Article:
He coined the phrase “everyone will have 15 minutes of fame”, but the painstaking operation to open Andy Warhol’s first major exhibition in Northern Ireland took a little longer.
The strategic operation to transport the collection of contemporary masterpieces — worth tens of millions of pounds — from England to the Mac Theatre in Belfast involved a team of experts and specialist vehicles.
Famous for his iconic 1960s pop art prints of Marilyn Monroe and Campbell's Soup tins, the Warhol exhibition opens to the public on February 8.
The collection of 90 paintings by the artist — whose New-York based career spanned 40 years — include acclaimed works of Chairman Mao, Mickey Mouse and a hamburger.
Spanning three galleries, the Mac will also play host to a range of pop art events, including a Studio 54 disco night featuring an original resident DJ from the club.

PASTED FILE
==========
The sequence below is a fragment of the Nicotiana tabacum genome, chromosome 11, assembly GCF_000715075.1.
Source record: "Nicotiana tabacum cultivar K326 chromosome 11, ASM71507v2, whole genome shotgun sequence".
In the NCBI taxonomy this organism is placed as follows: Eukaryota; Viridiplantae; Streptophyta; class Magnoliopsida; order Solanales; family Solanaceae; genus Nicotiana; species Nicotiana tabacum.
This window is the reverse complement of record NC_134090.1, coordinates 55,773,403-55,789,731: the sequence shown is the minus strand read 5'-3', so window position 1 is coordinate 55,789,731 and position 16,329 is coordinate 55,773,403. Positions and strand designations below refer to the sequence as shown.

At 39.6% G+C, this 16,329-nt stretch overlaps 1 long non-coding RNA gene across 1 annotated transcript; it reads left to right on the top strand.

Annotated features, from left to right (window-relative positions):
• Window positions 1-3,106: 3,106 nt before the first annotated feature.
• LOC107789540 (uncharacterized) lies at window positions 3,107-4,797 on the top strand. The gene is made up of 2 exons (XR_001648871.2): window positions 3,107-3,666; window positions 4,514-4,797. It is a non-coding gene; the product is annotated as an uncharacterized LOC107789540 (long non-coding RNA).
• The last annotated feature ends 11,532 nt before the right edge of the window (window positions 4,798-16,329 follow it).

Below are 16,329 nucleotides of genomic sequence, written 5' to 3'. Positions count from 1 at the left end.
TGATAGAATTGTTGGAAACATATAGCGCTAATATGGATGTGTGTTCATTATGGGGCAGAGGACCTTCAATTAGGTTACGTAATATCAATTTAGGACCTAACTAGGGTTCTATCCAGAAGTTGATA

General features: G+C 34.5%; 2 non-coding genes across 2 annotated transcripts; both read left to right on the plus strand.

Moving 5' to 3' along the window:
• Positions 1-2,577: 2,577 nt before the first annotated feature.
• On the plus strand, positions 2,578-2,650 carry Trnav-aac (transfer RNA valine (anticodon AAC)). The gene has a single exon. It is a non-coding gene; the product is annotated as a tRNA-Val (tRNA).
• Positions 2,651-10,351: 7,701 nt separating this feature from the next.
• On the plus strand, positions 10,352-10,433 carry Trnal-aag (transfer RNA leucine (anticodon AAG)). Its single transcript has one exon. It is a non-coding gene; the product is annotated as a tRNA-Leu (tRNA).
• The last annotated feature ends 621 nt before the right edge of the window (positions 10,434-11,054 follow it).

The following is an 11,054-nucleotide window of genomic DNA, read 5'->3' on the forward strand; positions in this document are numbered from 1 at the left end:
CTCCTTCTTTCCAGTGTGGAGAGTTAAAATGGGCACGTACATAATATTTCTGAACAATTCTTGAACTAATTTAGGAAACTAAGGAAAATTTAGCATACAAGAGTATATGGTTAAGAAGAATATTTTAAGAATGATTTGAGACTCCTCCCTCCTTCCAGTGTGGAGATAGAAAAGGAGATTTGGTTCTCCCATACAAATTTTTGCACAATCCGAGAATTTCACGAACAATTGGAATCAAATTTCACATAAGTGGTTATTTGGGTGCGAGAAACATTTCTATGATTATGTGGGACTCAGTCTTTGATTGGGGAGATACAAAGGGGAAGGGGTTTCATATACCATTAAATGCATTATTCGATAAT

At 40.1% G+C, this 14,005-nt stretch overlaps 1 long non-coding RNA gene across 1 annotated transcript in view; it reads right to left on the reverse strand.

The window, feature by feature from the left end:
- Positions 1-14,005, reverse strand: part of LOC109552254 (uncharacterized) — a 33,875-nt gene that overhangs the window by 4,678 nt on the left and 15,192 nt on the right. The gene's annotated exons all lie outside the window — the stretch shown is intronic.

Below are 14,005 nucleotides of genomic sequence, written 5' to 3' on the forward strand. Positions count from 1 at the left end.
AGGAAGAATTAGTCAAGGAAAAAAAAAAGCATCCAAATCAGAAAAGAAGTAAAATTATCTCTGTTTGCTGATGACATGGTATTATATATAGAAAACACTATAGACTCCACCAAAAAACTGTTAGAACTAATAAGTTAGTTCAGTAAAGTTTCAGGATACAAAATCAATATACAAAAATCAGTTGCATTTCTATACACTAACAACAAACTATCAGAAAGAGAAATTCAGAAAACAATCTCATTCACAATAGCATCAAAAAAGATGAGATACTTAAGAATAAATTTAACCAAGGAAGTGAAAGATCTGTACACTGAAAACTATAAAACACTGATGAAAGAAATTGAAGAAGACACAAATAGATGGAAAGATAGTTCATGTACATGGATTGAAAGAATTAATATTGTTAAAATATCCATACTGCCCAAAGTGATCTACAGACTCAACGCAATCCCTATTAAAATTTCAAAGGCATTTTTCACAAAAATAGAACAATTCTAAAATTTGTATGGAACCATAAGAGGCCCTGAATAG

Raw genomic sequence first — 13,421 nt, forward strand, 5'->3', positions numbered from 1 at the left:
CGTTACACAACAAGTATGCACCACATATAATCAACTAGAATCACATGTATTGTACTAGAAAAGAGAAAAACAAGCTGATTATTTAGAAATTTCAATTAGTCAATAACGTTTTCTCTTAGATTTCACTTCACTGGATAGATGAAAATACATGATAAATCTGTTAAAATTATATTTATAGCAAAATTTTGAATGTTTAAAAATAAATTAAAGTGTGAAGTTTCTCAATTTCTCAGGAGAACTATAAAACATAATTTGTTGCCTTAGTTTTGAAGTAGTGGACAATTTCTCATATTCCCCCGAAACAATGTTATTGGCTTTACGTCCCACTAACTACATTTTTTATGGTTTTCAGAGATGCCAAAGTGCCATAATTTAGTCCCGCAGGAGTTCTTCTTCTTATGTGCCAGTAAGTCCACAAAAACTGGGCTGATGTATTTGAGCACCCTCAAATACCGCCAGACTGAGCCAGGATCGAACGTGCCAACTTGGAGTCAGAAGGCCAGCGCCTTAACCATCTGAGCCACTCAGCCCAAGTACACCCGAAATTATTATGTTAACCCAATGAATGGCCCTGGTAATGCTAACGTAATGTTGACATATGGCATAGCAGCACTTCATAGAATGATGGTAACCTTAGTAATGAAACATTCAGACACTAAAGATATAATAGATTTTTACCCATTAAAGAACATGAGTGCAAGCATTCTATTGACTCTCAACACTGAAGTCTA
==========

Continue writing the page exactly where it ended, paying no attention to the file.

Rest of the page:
A partnership between the Mac and the Tate Modern's Artist Rooms on Tour scheme brought the pieces to the city.
The collection — some held in Tate storage space and others in Hull — was carefully driven to Liverpool in a climate-controlled van on Monday before it was ferried to Belfast, arriving at the Mac on Tuesday morning.
After being carefully positioned the full collection was left in carrying cases until Tuesday night.
On Wednesday morning a team from the Mac and the Tate delicately removed the artworks from their cases, positioned them and filled in condition reports throughout the day, noting any minor changes from the last time each piece was exhibited.
Among the works for display is Warhol's depiction of a one dollar bill which he completed it in the 1960s, but in 1981 he returned to the imagery and completed a whole series of drawings and paintings on the subject.
Hugh Mulholland, curator of the Mac explained: “Each individual work came in a carrying frame which then has plastic sheeting across it — so it is secure and visible.
“Some of these works are large- scale and our art handlers have to move the work in a very particular way around the space, so it is like a kind of choreography the way you handle the work,” he added.
The exhibition will run until April 28 and admission is free, although live events are ticketed.
For more information about the exhibition and events log on to www.themaclive.com